Hybrid approach pulls together ischemia imaging

August 1, 2007

Angiography may be the gold standard for documenting coronary artery disease, but it cannot predict the physiological relevance of coronary stenoses. Multislice coronary CT angiography is equally unable to determine if a lesion seen on imaging is causing ischemia. Deciding when to intervene and revascularize is thus problematic, particularly when patients have intermediate stenoses.

Angiography may be the gold standard for documenting coronary artery disease, but it cannot predict the physiological relevance of coronary stenoses. Multislice coronary CT angiography is equally unable to determine if a lesion seen on imaging is causing ischemia. Deciding when to intervene and revascularize is thus problematic, particularly when patients have intermediate stenoses.

The answer to this dilemma could be adding perfusion imaging to CT-based assessments of coronary vasculature, according to Prof. Dr. Philipp Kaufmann, director of nuclear cardiology at the University Hospital Zurich. Functional nuclear imaging could help doctors decide whether an observed coronary lesion is causing ischemia or not, he told delegates at this year's European Congress of Radiology in Vienna.

"Perfusion is what is telling us most about prognosis. It is clear that we have to look at function," he said.

Kaufmann and his colleagues first attempted to add perfusion information to images of vascular anatomy by taking data from a four-slice CT system and a PET scanner. Data from the separate scanners were fused using a dedicated software package. The coronary arteries could hardly be seen in these initial images, however, because of the relatively low spatial resolution of the four-slice CT.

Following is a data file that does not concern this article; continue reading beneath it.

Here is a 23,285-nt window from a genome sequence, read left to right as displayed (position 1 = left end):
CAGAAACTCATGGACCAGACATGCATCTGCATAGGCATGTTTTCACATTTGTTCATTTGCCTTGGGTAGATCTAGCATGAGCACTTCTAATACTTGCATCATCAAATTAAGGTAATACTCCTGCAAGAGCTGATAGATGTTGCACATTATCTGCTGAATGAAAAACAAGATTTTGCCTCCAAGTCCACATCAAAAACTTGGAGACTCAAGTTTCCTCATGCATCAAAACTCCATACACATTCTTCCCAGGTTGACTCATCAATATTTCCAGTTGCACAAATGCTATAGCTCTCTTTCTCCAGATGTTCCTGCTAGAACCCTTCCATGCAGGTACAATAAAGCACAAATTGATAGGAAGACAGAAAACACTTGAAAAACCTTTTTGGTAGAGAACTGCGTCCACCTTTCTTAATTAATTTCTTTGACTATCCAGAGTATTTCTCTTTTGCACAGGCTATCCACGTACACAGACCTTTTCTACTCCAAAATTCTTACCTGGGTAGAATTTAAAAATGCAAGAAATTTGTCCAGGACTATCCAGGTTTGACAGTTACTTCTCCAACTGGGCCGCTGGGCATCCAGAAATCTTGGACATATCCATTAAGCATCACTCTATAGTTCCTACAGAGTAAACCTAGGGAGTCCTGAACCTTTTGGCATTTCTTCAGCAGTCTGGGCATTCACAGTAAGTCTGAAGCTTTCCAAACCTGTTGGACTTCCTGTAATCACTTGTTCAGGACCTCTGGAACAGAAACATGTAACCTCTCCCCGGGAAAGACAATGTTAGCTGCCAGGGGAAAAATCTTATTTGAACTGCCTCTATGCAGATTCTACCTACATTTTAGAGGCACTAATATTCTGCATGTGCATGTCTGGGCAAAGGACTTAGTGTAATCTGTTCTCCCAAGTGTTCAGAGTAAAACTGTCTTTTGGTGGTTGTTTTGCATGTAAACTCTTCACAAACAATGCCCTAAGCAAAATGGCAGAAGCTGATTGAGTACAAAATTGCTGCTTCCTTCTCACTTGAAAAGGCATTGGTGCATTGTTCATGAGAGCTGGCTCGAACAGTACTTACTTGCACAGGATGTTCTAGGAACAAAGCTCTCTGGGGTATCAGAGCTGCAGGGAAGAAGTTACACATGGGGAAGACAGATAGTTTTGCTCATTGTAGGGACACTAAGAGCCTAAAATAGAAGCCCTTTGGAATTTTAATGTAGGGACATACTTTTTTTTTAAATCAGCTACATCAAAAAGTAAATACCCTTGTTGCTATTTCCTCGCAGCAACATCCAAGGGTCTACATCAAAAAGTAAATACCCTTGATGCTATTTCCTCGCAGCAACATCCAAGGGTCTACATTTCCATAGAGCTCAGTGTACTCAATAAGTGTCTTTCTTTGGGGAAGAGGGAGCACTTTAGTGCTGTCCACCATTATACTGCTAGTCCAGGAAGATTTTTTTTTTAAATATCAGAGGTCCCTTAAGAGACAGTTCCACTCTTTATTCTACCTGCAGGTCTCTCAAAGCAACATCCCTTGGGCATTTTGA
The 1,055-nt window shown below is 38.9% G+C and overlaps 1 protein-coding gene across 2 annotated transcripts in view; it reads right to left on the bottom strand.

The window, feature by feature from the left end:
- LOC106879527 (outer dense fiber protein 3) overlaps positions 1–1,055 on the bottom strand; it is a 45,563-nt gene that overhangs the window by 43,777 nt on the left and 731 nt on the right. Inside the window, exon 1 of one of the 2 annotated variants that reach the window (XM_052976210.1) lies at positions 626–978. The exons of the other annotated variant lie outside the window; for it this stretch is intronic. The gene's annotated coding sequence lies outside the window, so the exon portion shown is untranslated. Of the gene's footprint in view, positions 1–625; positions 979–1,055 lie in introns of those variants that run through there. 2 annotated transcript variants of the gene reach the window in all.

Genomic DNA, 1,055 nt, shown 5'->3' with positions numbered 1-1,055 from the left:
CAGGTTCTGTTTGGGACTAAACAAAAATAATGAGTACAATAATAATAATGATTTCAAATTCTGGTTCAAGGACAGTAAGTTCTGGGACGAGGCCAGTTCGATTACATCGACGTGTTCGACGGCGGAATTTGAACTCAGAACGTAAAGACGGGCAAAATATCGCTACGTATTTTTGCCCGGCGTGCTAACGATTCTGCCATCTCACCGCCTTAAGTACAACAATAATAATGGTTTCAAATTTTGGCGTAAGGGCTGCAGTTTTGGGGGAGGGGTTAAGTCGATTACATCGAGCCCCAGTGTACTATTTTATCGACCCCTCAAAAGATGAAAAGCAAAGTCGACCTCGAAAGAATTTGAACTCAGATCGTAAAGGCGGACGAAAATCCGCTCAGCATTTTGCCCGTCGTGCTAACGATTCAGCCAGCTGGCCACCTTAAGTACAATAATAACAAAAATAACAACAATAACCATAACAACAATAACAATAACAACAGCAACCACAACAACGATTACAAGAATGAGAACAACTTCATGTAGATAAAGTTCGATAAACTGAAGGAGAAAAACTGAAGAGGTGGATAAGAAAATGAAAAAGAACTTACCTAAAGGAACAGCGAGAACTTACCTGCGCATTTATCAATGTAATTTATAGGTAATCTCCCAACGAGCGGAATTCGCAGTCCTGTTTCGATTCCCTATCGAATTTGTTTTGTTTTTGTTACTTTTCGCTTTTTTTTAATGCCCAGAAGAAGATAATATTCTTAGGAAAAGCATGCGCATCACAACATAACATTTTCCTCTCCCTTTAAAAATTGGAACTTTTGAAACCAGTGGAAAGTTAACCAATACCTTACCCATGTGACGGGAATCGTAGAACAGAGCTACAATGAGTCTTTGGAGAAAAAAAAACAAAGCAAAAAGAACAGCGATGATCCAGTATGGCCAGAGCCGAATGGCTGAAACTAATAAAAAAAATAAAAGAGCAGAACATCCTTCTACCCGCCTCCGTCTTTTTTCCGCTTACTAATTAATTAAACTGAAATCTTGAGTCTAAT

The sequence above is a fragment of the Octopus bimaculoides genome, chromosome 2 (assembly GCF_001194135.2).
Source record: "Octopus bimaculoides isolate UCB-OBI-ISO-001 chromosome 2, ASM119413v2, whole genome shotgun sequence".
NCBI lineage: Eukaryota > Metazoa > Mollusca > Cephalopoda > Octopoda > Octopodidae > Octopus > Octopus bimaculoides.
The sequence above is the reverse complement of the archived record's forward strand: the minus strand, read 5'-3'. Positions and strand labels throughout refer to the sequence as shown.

Visualization of the coronaries has improved steadily in line with advances in multislice CT technology. Many institutions, University Hospital Zurich included, now have access to combined PET/CT scanners, though such systems are not essential for this application, Kaufmann said. His group often acquires CT data for fusion from a stand-alone scanner, but they have moved on from four-slice CT to a 64-slice system.

The necessary functional information could alternatively be provided by SPECT. Kaufmann's group has investigated the importance of SPECT/CT when assessing low-risk patients with suspected myocardial infarction. An image from this work was chosen as the U.S. Society of Nuclear Medicine's 2006 Image of the Year.

"Integrated perfusion imaging and CT has a lot of potential," he said. "I am not telling you to do SPECT or to do PET. I am not telling you that you need a hybrid scanner. The advantages are that you get anatomy and function together. This means that you get convincing presentations, which is very important for referring doctors."

Having both sets of data in a single image reveals more than a side-by-side comparison would, Kaufmann said. Experience suggests that patients with multiple lesions and complex coronary artery disease benefit most from the combination of perfusion and anatomy. Three-D views of the myocardium, its perfusion, and the coronary artery tree can eliminate uncertainties over the relationship between perfusion defects and diseased coronary arteries in watershed regions.

He recommends that the image fusion be performed by expert practitioners who are aware of the technique's limitations as well as its potential. This is a more important issue than questioning which department they are based in, Kaufmann said. He urged radiologists and nuclear physicians to forget their disagreements and stick together as "imaging doctors."

"Image fusion for cardiac imaging may have had a difficult start, but it will come," he said. "The most important point is that our teams are fusing. In our hospital, radiology, nuclear cardiology, cardiovascular surgery, and cardiology are all working together. I think that is what makes us the winning team."